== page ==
Moreover, in U.S. Pat. application Ser. No. 103,067 filed Dec. 31, 1970, and assigned to the assignee of the instant invention now U.S. Pat. No. 3,700,816, there is described a remote telemetering system for reading utility meters such as a water meter over a switched telephone network. Such a system would include a telemetering register such as that disclosed in FIG. 1 of the instant application but in addition thereto and as described in the aforementioned application Ser. No. 103,067 (the details of which are incorporated herein by specific reference thereto) requires encoding circuitry including circuitry for converting the electrical information representative of the position of the odometer wheel 20 to a code which may be utilized by a data coupler to pass the information over a telephone network. In that application of the instant invention intended for use in a telephone telemetering system such as that disclosed in the aforesaid application Ser. No.
103,067, the electrical components which comprise the encoding circuitry are physically plugged into a printed circuit board broadly designated 110 in FIGS. 4, and 6 hereof. Such components are properly electrically connected by the various conductive regions such as illustrated at 112 in FIGS. 5 and 6. As best seen in these Figures, the printed circuit board 110 comprises A plurality ofintegrally joined areas 114, I16 and 118 joined by intermediate panels 119 and appropriately scored at 120 such that the entire board 118 can be folded to the configuration illustrated in FIG. 4. In such configuration, the printed board 110 with the encoding circuitry properly positioned and connected thereon can be in serted within the housing 74 of the connector 28 in the same manner that the printed circuit board 88 of FIG. 2 was positioned with respect to the ends 86 of the pins 82. That is, the ends 86 will snugly pass through the metallically rimmed apertures 96' of the area 118 of FIGS. 4 through 6 thereby physically securing the folded printed circuit board 110 within the housing 74 and simultaneously electrically connecting the pin ends 86 to the proper electrical components (not shown) of the encoding circuitry disposed on the printed circuit board 110 of FIG. 4. Thus it can be seen that the construction of the instant invention facilitates employment equally as well in a remote telemetering system of the type described in the aforesaid application Ser. No. 160,398 as well as in the telephone telemetering system of application Ser. No. 103,067.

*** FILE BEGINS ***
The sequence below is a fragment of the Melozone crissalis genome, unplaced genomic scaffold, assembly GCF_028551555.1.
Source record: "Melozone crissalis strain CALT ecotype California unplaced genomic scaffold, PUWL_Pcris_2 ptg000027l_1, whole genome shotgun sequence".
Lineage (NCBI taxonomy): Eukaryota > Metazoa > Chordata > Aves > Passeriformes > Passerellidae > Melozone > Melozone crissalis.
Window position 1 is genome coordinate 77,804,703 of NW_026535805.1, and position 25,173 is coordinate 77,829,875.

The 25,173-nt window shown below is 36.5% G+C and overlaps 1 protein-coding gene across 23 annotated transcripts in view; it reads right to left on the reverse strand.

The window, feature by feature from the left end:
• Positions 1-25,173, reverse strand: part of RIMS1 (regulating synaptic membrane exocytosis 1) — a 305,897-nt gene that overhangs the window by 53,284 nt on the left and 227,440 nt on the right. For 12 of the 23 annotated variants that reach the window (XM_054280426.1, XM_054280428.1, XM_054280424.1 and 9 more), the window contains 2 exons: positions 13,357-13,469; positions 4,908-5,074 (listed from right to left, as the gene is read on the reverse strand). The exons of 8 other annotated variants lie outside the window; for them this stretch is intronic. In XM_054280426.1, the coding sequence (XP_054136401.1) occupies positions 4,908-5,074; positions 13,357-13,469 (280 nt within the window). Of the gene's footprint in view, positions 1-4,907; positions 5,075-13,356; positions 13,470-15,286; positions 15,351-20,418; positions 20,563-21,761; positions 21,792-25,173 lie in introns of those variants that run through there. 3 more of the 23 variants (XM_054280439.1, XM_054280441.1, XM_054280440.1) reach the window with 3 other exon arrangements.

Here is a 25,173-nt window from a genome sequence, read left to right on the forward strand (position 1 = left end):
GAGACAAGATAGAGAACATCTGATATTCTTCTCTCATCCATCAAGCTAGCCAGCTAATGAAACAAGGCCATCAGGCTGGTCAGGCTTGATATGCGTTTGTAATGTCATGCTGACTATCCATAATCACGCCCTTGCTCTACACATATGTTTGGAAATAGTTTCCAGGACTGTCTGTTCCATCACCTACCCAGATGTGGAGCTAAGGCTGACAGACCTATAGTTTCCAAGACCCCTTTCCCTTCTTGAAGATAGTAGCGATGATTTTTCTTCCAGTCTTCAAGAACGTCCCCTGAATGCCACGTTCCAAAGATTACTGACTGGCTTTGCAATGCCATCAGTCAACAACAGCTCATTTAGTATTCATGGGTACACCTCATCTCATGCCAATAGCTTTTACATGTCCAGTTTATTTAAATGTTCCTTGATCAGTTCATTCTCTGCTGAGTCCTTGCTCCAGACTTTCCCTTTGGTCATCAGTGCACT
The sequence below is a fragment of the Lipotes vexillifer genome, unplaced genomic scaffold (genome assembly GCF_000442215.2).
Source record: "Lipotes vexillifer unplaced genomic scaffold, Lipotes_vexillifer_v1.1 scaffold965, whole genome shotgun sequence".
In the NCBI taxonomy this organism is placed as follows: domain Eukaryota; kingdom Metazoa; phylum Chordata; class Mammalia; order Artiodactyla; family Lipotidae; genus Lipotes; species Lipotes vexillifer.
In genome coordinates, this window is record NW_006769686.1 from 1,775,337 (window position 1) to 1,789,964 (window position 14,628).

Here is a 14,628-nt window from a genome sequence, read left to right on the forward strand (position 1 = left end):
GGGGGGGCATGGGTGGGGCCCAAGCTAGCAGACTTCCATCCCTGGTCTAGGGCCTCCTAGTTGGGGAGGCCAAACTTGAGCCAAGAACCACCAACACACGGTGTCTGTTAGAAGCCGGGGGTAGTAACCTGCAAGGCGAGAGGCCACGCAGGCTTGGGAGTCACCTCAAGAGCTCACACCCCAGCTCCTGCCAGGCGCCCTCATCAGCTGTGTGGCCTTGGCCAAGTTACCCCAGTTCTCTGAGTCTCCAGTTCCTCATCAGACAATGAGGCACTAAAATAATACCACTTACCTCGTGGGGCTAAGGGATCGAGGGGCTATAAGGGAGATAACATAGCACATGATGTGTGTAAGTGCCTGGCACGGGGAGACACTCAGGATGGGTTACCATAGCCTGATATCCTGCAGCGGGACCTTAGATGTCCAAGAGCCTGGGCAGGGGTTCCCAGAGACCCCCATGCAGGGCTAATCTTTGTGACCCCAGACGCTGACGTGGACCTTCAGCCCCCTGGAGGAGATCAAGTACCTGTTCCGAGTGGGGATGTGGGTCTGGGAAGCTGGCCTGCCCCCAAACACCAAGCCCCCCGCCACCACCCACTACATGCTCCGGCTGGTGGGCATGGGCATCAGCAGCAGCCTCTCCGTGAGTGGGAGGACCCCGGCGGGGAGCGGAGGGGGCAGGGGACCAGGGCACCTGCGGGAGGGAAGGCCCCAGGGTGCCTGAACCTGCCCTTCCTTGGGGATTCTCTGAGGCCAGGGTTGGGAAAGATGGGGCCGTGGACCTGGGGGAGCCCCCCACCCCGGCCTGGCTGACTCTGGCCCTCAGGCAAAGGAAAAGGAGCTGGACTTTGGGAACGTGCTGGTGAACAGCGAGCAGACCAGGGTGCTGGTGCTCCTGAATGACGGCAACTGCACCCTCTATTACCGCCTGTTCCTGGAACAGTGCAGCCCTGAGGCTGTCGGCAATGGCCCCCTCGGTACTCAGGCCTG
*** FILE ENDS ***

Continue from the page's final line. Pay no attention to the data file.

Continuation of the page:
Returning to FIG. 8, the receptacle structure disclosed therein is generally similar to those available in the prior art with one notable distinction. Specifically, it will be seen in FIG. 8, that a lower wall 122 of the protective housing 110' includes an elongated open ended slot 124 therein. Also, it will be seen that the receptacle bearing inner housing 108 includes an elongated depending projection 126 having a generally inwardly directed semicircular area 128 at one end thereof. As suggested in FIG. 8, such semi-circular area 128 cooperates with the open ended slot 124 to define a conduit passageway through the housing 110 when the inner housing 108 is secured therein by means of screw threaded fasteners 130. It will be appreciated, therefore, that when the inner housing 108 is removed from the housing 110, the conduit 104 with the cables 102 passing therethrough will all be available for servicing and repair. This is to be contrasted with the prior art equivalent structures wherein the conduit 104 simply passes through an aperture in a wall of the protective housing 110 and does not become disengaged or removable therefrom when the inner housing 108 is removed.
Thus there has been described a system for remote telemetering of a flow meter such as a water meter which is extremely simple in construction, simple to assemble and disassemble, universal in its application to various types of remote telemetering systems and easily convertible to telemetering capabilities if initially constructed without such capabilities.